John Scofield: Swallow Tales

In brief:
"Swallow Tales doesn't add anything new to the Scofield library (too much to expect given the major innovations of the 70s and 80s) ... Still, it's worth a spin - the key characteristics of Scofield's voice aren't quieted and the essence shines through the veiled sound"

Scofield’s debut on ECM (he has appeared as sideman on the label, notably in Marc Johnson’s Bass Desires) may remind of the somewhat seminal (in being some of the earliest Scofield) sets on Enja of 1981. There Scofield appeared with Swallow and drummer Adam Nussbaum, producing mostly swinging, if low-key jazz reminiscent of Jim Hall, an influence Scofield had long acknowledged.

The sound on this set of Swallow tunes (perhaps partly an effect of the distancing that tends to characterise ECM production) remains relatively restrained but the music often swings openly in triplet style – not something often found on ECM issues, especially in latter days. There’s also, as ever in Scofield’s playing, and uncommon on ECM, strong blues accents, especially in the long codas, such as those to She Was Young and Eiderdown.


In the same passages Scofield also essays a kind of muscularity not typical of the label. That kind of playing illustrates what one earlier Scofield observer memorably referred to as Scofield’s tendency to “knock over the metaphorical beer bottle” and one that has well defined his style, in macro and micro terms – macro in essaying styles from chamber to stadium jazz-rock and micro on the bandstand, subverting harmony and idiom within pieces.

There isn’t however anything here that approaches the terrific bar-room brawl of Shinola, the title track of one of those Enja sets, which produces a delightfully ribald shock in a set that wouldn’t otherwise disturb the maiden aunt.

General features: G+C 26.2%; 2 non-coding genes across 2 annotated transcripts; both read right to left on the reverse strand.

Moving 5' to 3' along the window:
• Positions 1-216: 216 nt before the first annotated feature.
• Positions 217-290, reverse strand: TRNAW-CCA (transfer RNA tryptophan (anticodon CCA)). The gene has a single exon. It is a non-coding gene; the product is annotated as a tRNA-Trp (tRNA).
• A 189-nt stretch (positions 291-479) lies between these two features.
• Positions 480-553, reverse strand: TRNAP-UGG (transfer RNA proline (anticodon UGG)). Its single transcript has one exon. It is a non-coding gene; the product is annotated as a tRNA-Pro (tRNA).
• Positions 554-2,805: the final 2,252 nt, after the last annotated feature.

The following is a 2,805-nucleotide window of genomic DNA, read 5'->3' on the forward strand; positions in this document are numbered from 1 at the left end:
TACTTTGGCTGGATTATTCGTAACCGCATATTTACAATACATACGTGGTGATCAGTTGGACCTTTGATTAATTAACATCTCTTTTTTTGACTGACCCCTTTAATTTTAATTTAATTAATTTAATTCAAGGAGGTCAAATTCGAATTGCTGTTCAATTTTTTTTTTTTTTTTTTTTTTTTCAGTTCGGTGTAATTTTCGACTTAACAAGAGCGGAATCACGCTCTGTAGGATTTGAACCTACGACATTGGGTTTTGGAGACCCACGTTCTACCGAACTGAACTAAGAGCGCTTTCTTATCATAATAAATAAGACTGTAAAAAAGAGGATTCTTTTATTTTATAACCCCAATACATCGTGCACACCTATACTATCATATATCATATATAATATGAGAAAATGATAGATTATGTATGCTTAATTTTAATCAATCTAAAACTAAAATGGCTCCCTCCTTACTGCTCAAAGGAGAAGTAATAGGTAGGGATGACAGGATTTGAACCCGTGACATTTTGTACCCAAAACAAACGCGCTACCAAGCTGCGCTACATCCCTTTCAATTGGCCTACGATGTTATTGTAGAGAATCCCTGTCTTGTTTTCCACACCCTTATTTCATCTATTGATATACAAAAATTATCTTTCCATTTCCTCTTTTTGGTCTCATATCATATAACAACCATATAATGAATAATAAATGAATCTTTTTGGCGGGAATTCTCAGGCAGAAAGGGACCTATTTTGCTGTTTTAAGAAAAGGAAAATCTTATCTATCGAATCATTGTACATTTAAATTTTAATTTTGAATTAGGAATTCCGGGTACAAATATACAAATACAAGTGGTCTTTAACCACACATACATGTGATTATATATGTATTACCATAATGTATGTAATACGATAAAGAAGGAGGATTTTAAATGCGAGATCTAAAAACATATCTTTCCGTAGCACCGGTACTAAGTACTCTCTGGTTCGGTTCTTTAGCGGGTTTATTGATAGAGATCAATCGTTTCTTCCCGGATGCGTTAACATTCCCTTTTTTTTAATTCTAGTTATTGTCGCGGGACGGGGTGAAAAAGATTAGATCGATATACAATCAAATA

Swallow Tales doesn’t add anything new to the Scofield library (too much to expect given the guitarist’s epochal innovations of the 70s and 80s) and some may anyway prefer the more explicit player of the 1978 Enja Rough House with the torrential Hal Galper or the still new fusion of Still Warm. Still, it’s worth a spin – the key characteristics of Scofield’s voice aren’t quieted and the essence shines through the veiled sound.

She Was Young; Falling Grace; Portsmouth Figurations; Awful Coffee; Eiderdown; Hullo Bolinas; Away; In F; Radio (53.16)
Scofield (elg); Steve Swallow (elb); Bill Stewart (d). NYC, March 2019.
ECM 083 6036

Latest audio reviews


More from this author


Jazz Journal articles by month


Benny Carter: Four Classic Albums, Second Set

This splendid anthology of Carter recordings – the second from Avid – is equal to if not better than the first. Curiously, however, the...

Still Clinging To The Wreckage 06/20, part 2

Bill Harris was born in Philadelphia on 28 October 1918, learning to play trumpet, tenor saxophone and piano before he eventually gave them all...

Dave Liebman: one of the original eclectics

“There was a very high level of musicians involved. It doesn’t get much better,” enthuses veteran soprano and tenor saxophonist Dave Liebman of his...

Sophisticated Giant – The Life And Legacy Of Dexter Gordon

We are fortunate indeed in that Maxine Gordon is such an accomplished writer (except for the fact that everyone that Dexter ever meets seems...


Director James Erskine's valuable documentary intertwines Holiday's story with that of Linda Kuehl, a literary journalist who in 1970 began a biography of her....

JJ 05/80: Egberto Gismonti – Solo

Egberto is a good guitarist, a fairly respectable pianist, is beautifully recorded in both roles, but produces not a note of jazz here. Though...